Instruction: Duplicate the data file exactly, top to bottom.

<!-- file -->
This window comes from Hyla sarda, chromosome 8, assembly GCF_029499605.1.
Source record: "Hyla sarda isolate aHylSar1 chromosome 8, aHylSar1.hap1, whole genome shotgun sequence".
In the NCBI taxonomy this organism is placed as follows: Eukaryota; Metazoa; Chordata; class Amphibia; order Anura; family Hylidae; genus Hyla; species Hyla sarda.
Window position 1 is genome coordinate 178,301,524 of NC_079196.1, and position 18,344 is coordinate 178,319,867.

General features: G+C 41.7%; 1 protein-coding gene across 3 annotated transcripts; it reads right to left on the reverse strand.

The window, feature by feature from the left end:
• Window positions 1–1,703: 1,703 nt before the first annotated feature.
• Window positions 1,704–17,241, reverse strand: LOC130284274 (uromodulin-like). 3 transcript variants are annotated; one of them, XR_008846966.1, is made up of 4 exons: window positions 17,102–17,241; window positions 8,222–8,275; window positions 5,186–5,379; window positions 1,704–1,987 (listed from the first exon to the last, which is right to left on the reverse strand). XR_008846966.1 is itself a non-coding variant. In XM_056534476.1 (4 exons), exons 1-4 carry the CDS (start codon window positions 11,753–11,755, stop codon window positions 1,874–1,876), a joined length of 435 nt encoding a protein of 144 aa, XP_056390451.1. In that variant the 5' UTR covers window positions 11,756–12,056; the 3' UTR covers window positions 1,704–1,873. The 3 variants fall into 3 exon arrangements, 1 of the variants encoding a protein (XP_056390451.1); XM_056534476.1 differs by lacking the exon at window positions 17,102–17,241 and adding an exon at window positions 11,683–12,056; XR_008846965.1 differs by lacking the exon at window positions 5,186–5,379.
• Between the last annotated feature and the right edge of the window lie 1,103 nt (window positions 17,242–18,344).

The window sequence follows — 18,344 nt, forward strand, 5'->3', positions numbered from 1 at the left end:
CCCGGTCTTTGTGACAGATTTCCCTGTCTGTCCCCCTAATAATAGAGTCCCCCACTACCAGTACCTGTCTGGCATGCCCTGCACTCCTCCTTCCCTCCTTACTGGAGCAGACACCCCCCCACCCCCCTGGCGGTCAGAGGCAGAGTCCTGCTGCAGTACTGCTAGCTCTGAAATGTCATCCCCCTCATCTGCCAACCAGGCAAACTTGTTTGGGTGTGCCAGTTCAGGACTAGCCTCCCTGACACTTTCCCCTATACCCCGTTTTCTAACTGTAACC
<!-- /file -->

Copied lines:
This window comes from Hyla sarda, chromosome 8, assembly GCF_029499605.1.
Source record: "Hyla sarda isolate aHylSar1 chromosome 8, aHylSar1.hap1, whole genome shotgun sequence".
In the NCBI taxonomy this organism is placed as follows: Eukaryota; Metazoa; Chordata; class Amphibia; order Anura; family Hylidae; genus Hyla; species Hyla sarda.
Window position 1 is genome coordinate 178,301,524 of NC_079196.1, and position 18,344 is coordinate 178,319,867.

General features: G+C 41.7%; 1 protein-coding gene across 3 annotated transcripts; it reads right to left on the reverse strand.

The window, feature by feature from the left end:
• Window positions 1–1,703: 1,703 nt before the first annotated feature.
• Window positions 1,704–17,241, reverse strand: LOC130284274 (uromodulin-like). 3 transcript variants are annotated; one of them, XR_008846966.1, is made up of 4 exons: window positions 17,102–17,241; window positions 8,222–8,275; window positions 5,186–5,379; window positions 1,704–1,987 (listed from the first exon to the last, which is right to left on the reverse strand). XR_008846966.1 is itself a non-coding variant. In XM_056534476.1 (4 exons), exons 1-4 carry the CDS (start codon window positions 11,753–11,755, stop codon window positions 1,874–1,876), a joined length of 435 nt encoding a protein of 144 aa, XP_056390451.1. In that variant the 5' UTR covers window positions 11,756–12,056; the 3' UTR covers window positions 1,704–1,873. The 3 variants fall into 3 exon arrangements, 1 of the variants encoding a protein (XP_056390451.1); XM_056534476.1 differs by lacking the exon at window positions 17,102–17,241 and adding an exon at window positions 11,683–12,056; XR_008846965.1 differs by lacking the exon at window positions 5,186–5,379.
• Between the last annotated feature and the right edge of the window lie 1,103 nt (window positions 17,242–18,344).

The window sequence follows — 18,344 nt, forward strand, 5'->3', positions numbered from 1 at the left end:
CCCGGTCTTTGTGACAGATTTCCCTGTCTGTCCCCCTAATAATAGAGTCCCCCACTACCAGTACCTGTCTGGCATGCCCTGCACTCCTCCTTCCCTCCTTACTGGAGCAGACACCCCCCCACCCCCCTGGCGGTCAGAGGCAGAGTCCTGCTGCAGTACTGCTAGCTCTGAAATGTCATCCCCCTCATCTGCCAACCAGGCAAACTTGTTTGGGTGTGCCAGTTCAGGACTAGCCTCCCTGACACTTTCCCCTATACCCCGTTTTCTAACTGTAACC